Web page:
Poland has become involved in a long-running dispute over alleged harassment at an EU body, going against the wishes of the European Commission.
Warsaw weighed into the scandal at the European Economic and Social Committee (EESC) just as the European Parliament’s budgetary control committee is set to refuse to approve the EESC’s accounts, with MEPs to say Thursday that it failed to adequately protect and support victims of the alleged misconduct.
The complaints were made against Jacek Krawczyk, who served as one of the EESC’s three senior group presidents for seven years. Belgian authorities announced in June their intention to prosecute Krawczyk over accusations of psychological harassment that were also investigated by the EU’s anti-fraud office (OLAF).
Krawczyk always denied any wrongdoing. He left his position this month, having earlier rejected calls to step down, and he also withdrew his candidacy to become the next overarching president at the EESC — an EU body bringing together employers, workers and civil society organizations.
However, Poland put forward Krawczyk as a delegate for the EESC’s next five-year term, which starts in October (there is no indication of which job he would get), triggering a direct intervention by the Commission. In August, it wrote to the Council of the EU, urging Poland to reconsider the reappointment of Krawczyk.
“I firmly believe that presumption of innocence as a fundamental citizen’s right ought to be respected by European institutions” — Jacek Krawczyk
“The [EU] treaty confers on the Commission the responsibility of providing the Council with an opinion before the latter can appoint members” of the EESC, said a Commission spokesperson, adding that the process was generally about checking whether EESC candidates represent employers, workers or civil organizations and have no conflicts of interest.
“However, it seems appropriate for the Commission to also make other relevant considerations, with the general aim of preserving the reputation, integrity and working conditions of all EU institutions and bodies as well as of their staff,” the spokesperson said.
A Polish diplomat said Warsaw was standing by Krawczyk after the Commission’s objections had been considered by the employers’ organization Lewiatan that nominated him.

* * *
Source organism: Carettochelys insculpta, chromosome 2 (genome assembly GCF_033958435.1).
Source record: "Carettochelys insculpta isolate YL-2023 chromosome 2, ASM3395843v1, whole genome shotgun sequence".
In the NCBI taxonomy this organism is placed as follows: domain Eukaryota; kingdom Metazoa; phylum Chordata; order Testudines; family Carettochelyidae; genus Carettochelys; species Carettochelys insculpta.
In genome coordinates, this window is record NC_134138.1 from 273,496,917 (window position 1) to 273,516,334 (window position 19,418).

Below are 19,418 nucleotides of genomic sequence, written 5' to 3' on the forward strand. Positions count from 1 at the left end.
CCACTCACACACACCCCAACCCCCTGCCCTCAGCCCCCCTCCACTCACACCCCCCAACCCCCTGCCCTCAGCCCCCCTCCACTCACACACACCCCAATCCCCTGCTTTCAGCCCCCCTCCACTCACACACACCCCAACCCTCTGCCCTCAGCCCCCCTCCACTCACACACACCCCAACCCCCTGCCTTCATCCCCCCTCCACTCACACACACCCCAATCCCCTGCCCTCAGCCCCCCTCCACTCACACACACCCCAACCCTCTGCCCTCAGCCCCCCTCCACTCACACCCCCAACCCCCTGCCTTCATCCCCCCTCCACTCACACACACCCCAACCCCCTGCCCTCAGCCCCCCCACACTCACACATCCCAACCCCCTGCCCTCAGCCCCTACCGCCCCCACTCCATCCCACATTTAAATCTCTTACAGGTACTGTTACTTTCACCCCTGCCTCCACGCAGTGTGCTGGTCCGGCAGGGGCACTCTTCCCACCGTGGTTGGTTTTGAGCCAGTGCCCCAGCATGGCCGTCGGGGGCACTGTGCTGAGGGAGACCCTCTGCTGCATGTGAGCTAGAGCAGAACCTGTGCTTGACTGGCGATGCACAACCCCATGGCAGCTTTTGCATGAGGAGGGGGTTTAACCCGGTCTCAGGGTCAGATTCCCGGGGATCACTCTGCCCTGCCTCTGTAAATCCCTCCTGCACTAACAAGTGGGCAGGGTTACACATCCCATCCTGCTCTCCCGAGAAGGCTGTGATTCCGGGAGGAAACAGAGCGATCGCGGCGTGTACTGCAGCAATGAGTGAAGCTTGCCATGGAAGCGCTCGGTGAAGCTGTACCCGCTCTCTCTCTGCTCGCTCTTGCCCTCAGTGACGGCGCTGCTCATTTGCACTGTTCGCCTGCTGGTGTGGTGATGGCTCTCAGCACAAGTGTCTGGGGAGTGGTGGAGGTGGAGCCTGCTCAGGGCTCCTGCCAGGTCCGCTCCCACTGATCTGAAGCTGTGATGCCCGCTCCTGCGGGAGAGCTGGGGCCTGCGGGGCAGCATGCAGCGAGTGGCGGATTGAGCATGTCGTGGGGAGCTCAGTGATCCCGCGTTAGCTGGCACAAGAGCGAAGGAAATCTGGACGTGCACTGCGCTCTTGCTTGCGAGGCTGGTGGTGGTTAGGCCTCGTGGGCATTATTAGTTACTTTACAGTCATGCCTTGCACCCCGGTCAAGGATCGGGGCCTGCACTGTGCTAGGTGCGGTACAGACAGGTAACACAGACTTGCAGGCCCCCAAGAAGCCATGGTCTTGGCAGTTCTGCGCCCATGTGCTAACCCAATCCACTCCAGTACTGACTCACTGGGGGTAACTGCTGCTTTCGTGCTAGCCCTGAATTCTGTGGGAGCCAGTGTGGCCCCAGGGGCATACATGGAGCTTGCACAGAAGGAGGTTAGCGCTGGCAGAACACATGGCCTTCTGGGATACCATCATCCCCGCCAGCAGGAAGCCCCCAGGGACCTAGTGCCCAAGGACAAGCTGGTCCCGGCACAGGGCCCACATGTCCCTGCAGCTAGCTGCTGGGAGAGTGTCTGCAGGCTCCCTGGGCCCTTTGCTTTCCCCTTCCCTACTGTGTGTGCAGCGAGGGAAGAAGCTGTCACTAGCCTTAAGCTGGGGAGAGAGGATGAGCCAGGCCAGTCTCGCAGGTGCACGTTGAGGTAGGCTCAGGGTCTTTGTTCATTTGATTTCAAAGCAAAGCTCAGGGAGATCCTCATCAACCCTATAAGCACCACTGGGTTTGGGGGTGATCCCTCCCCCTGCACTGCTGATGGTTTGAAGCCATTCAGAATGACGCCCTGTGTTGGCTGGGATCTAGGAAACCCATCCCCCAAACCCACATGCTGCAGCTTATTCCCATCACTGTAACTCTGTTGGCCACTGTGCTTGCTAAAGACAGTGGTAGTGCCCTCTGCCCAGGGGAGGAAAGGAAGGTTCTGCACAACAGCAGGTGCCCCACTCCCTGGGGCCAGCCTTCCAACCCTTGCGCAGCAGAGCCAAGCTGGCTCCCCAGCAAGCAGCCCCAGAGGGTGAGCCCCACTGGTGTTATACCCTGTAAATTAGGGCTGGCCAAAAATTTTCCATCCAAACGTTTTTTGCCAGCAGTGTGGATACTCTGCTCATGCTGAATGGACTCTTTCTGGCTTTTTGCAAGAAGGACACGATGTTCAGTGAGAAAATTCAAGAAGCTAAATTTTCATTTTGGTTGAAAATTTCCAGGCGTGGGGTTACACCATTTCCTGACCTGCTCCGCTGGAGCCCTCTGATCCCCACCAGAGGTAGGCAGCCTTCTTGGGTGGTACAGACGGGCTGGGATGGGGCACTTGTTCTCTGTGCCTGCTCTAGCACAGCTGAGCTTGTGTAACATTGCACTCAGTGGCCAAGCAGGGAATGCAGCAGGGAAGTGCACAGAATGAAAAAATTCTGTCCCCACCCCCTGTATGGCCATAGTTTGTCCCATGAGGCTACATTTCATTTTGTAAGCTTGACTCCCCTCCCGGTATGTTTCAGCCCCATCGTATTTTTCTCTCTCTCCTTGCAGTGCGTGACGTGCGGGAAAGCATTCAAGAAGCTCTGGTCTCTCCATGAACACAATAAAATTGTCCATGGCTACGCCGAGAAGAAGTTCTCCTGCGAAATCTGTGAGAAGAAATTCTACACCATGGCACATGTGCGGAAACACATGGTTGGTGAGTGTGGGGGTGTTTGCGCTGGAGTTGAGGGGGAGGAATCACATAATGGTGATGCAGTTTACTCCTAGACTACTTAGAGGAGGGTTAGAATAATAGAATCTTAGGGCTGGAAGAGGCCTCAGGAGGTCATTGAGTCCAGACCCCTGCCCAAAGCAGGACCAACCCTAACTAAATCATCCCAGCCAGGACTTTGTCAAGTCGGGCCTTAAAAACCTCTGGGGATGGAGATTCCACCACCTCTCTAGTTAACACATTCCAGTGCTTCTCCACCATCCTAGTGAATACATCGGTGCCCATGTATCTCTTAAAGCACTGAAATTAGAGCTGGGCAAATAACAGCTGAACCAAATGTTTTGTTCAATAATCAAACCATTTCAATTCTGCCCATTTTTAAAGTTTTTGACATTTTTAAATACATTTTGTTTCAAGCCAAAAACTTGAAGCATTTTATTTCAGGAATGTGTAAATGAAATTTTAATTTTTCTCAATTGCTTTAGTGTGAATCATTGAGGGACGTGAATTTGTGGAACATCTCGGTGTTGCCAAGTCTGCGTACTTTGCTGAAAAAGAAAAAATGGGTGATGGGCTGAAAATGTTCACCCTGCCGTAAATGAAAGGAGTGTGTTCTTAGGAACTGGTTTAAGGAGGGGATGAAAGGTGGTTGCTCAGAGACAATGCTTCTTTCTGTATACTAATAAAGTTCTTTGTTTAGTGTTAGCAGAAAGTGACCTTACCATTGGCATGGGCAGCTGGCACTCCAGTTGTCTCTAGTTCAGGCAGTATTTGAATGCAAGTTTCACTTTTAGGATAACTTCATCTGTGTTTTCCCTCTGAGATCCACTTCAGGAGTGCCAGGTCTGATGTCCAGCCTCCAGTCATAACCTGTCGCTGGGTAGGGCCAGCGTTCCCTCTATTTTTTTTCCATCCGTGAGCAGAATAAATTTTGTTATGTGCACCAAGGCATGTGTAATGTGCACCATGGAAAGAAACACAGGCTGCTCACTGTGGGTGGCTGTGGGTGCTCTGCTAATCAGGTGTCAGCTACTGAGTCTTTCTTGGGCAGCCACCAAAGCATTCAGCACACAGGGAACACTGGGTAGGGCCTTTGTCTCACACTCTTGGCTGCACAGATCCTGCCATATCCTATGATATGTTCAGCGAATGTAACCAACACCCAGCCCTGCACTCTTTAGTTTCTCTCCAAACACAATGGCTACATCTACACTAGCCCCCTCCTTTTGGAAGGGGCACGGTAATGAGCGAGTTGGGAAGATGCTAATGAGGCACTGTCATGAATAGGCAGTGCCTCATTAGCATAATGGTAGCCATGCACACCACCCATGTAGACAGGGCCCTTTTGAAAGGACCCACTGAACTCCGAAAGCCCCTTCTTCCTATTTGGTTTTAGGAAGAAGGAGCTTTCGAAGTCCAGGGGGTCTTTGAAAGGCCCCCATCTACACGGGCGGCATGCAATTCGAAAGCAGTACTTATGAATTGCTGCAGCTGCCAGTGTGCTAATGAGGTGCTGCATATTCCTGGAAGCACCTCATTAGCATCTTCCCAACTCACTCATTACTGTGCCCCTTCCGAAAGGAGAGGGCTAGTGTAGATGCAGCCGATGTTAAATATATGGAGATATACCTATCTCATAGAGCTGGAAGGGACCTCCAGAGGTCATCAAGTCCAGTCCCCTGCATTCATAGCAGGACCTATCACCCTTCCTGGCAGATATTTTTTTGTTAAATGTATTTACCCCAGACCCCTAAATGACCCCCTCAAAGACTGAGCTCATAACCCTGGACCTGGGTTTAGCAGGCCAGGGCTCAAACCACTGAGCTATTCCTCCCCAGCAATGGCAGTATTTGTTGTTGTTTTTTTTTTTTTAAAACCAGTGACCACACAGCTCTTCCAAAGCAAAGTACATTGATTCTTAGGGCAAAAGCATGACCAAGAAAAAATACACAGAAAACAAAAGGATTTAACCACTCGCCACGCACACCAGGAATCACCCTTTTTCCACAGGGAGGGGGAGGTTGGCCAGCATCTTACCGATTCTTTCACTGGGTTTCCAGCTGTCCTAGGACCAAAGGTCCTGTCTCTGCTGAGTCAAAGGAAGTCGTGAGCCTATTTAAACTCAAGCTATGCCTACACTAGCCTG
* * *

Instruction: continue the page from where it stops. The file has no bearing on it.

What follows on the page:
“The Polish government has not been officially asked to reconsider the nomination of Mr. Krawczyk to the EESC for the period 2020-2025,” the diplomat said. “Mr. Krawczyk was nominated by one of the employer’s organizations and this organization maintained the nomination … If the organization maintained the candidate, the procedure does not provide for his replacement at this stage.”
Krawczyk told POLITICO he was confident of returning to the EESC.
“Lewiatan has reconfirmed my candidacy for EESC membership for the years 2020-2025,” he wrote in an email. “This decision is based on the same reasons as initially presented to the Polish government a few months ago — my vast contribution to the EESC work over the last 16 years as well as my 30 years very successful, highly recognized and impeccable managerial reputation in Poland.”
Krawczyk’s reappointment still needs to be approved by EU countries by reinforced qualified majority. The majority of the EESC’s 3o0+ members for the 2020-2025 term were appointed in September with unanimous backing from EU countries.
“My expectation is very modest — that the Commission and the Council will respect the choice of the member state,” Krawczyk said. “I firmly believe that presumption of innocence as a fundamental citizen’s right ought to be respected by European institutions in each and every case.”
The European Commission said it had no comment on Poland ignoring its objections. Lewiatan did not reply to a request for comment on its decision to support Krawczyk’s reappointment despite the concerns raised.
Meanwhile, the European Parliament plans to send a message to the EESC and the Council that it believes the affair is far from being resolved.
Lawmakers on the budgetary control committee, who in February postponed budget approval for the EESC because of the harassment complaints, are expected to refuse to approve its accounts — so-called discharge — because of concerns about the EESC’s handling of the case.
“We want to point out by our decision … that we cannot grant discharge if we don’t see improvement on the ground,” said Tomáš Zdechovský, a Czech MEP from the European People’s Party.
Zdechovský, who is leading the parliament’s budget oversight for the EESC, said the EU body had done too little to help the victims of alleged misconduct and adopt measures that would allow it to sanction EESC members in the future.
“Why haven’t victims of the incident been offered help so that they could resume their work in their previous units or positions? Why hasn’t even a scandal of such a magnitude speeded up a lengthy reform of the code of conduct for members?” he asked, adding: “Unfortunately, still too many statements of the EESC’s secretariat and presidency only stay on the paper.”
Mikuláš Peksa, a Czech Green MEP, said he was concerned about the possibility of Krawczyk returning to the EU body.
“I am afraid that it would not be a wise decision,” Peksa said. “His presence complicates all the systemic changes within EESC necessary to prevent any similar harassment cases in future.”
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